Whenever a load of grain was prepared for sale, the wheat was put into bags and loaded into the wagon a couple days before the trip was to be made. Although these pioneer farmers had no phones, word was passed around as to the day they were to make this journey and a few farmers banded together to make this trip safer and more pleasant. It was hauled by oxen, who, as we all know, were very unpredictable. If they decided to stop and take a rest, no on could make them move. They started up again whenever the decided to do so. During the summer, when it was hot, the would run into the slough and stay there for a while. Hauling grain was done mostly in the winter months and this problem was not there, but other problems had to be solved; such as low temperatures. You would find the men walking behind or alongside their wagons to keep themselves warm. Whenever anyone had wagon or oxen problems, they would a halt and help the one in trouble. Concern for the welfare of all was the motto, especially when they travelled together. A trip like that took them many hours, although they did set out in the wee hours of the morning.

Mike Palinka and wife Anna.

During the time father was away, mother would dress up in her warm sheepskin coat, called "kozuch" in Ukrainiain. She had to do chores while he was away and look after the few animals and chickens. This kozuch was a wonderful garment in cold weather. It was made with the sheep skin on the outside and the warm wool inside. No wind could penetratel this coat and many pioneer women owned one. It was hand made and safely brought across from the old country in trunk. This is where it was stored during the summer months.

Homecoming of father was always a looked-for occasion for the children especially, because they anticipated receiving treats of candies, peanuts and maybe some apples. Father never failed to bring these happy surprises for the children. Mother Palinka was happy to have her pantry filled again with bags of flour, salt, sugar, coal oil, matches and other necessities. If the money lasted, she was fortunate to get few yards of cloth or a shawl.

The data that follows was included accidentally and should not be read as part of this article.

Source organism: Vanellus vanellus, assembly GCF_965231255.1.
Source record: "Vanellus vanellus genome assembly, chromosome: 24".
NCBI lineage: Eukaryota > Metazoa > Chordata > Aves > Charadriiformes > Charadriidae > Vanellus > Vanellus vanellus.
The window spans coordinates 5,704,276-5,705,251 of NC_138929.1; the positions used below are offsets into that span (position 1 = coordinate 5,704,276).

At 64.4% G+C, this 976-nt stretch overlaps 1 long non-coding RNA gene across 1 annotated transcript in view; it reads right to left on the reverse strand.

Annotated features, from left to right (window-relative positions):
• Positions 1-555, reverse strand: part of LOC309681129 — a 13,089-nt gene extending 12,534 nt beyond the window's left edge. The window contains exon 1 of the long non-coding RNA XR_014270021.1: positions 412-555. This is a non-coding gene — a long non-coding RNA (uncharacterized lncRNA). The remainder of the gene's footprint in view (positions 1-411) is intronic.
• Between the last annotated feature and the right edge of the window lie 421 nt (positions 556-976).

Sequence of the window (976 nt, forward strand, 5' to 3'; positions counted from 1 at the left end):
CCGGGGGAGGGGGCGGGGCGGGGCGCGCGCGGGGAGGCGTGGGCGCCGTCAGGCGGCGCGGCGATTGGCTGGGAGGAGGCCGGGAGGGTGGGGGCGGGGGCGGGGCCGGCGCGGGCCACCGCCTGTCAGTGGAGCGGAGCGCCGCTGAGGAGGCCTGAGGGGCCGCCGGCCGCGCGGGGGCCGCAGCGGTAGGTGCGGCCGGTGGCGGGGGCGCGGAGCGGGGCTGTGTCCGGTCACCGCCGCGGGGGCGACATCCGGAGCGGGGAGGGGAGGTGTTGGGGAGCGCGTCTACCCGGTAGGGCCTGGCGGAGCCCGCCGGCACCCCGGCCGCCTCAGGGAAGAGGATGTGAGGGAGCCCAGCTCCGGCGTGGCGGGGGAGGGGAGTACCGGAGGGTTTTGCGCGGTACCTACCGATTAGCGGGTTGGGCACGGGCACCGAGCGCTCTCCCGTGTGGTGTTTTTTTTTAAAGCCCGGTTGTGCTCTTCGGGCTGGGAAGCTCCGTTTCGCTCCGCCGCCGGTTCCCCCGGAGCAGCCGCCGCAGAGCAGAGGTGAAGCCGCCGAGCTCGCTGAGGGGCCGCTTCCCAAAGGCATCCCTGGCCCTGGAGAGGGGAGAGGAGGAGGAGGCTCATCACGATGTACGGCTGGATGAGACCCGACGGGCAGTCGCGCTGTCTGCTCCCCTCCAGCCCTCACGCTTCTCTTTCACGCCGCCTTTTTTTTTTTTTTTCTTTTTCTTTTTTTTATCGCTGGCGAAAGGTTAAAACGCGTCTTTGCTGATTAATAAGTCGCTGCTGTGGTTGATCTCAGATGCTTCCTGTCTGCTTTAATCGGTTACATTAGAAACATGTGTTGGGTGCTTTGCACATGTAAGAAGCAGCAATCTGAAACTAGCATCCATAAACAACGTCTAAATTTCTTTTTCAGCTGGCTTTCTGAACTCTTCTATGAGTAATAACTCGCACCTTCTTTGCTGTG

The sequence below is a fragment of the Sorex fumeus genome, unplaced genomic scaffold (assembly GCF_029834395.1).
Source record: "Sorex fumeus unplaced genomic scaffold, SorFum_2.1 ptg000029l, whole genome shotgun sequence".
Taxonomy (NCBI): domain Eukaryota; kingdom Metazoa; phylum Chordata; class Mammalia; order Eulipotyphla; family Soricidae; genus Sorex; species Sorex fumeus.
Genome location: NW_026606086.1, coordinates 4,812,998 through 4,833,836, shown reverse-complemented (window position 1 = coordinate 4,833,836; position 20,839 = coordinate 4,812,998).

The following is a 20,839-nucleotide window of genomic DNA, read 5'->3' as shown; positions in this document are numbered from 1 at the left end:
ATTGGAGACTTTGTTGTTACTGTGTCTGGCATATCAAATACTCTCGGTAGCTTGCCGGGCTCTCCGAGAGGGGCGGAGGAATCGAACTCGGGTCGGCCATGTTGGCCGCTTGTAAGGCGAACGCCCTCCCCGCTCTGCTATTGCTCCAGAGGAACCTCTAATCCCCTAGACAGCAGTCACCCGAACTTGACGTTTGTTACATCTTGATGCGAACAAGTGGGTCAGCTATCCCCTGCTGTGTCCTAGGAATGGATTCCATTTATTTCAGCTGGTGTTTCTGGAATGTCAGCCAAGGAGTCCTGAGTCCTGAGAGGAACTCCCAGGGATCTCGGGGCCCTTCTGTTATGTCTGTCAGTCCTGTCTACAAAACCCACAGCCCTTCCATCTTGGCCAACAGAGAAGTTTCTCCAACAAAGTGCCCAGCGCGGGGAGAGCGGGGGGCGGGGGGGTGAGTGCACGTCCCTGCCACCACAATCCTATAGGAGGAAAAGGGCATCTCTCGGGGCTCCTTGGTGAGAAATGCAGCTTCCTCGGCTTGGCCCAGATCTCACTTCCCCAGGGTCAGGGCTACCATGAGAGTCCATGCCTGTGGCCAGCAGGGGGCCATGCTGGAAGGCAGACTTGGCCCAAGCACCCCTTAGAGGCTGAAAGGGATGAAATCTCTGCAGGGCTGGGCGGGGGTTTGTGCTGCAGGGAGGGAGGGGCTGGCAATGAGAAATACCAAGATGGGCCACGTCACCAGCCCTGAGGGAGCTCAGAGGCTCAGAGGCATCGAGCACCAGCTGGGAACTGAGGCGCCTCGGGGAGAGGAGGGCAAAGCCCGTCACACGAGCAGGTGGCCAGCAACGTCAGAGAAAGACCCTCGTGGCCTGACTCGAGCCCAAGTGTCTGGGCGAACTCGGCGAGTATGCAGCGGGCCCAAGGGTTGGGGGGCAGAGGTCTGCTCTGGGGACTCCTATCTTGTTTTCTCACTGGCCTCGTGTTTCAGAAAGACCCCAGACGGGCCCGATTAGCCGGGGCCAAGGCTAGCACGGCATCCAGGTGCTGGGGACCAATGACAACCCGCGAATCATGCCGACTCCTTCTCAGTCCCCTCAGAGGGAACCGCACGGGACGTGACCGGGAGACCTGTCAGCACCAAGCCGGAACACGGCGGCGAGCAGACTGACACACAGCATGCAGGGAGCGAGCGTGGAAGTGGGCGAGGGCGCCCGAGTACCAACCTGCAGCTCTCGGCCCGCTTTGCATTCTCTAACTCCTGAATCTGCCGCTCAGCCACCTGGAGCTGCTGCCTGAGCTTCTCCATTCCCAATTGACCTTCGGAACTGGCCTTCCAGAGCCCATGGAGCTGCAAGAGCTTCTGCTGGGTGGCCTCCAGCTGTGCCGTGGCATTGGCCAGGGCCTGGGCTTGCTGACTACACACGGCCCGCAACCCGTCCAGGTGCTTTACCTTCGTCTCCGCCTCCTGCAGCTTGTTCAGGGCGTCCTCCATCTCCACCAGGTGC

At the first sound of sleigh bells, which signified that Father was returning, the older boys would quickly dress up to go help unharness the team, carry in groceries and feed the animals. Father would come in with his frosted hood and whiskers, and the children would look on in amazement as Father pulled off the icicles from his whiskers and eyebrows. Mother was busy at the stove heating up food to give her husband a good hot meal. While he ate, he would tell a sentence here and there, conveying some latest news or relating the hardships of the trip. Everyone was ready for a good sleep after Father returned home with the supplies.

Now we'll take a glance at the role mother played in those pioneering days. Life for her was hard but rewarding, with the anticipation of a good garden or a bumper crop to feed her growing family. Her duties in the house were always of lesser importance compared to those outside. Whenever father called her out to help him with some work, she was always ready to give a helping hand, be it in the field or on the yard. It was a common thing to see both parents cutting brush or picking roots, while the children, who were too small to help, stood by crying from mosquito bites and flies buzzing around. They were always begging to go home, as the field was a trying place for them.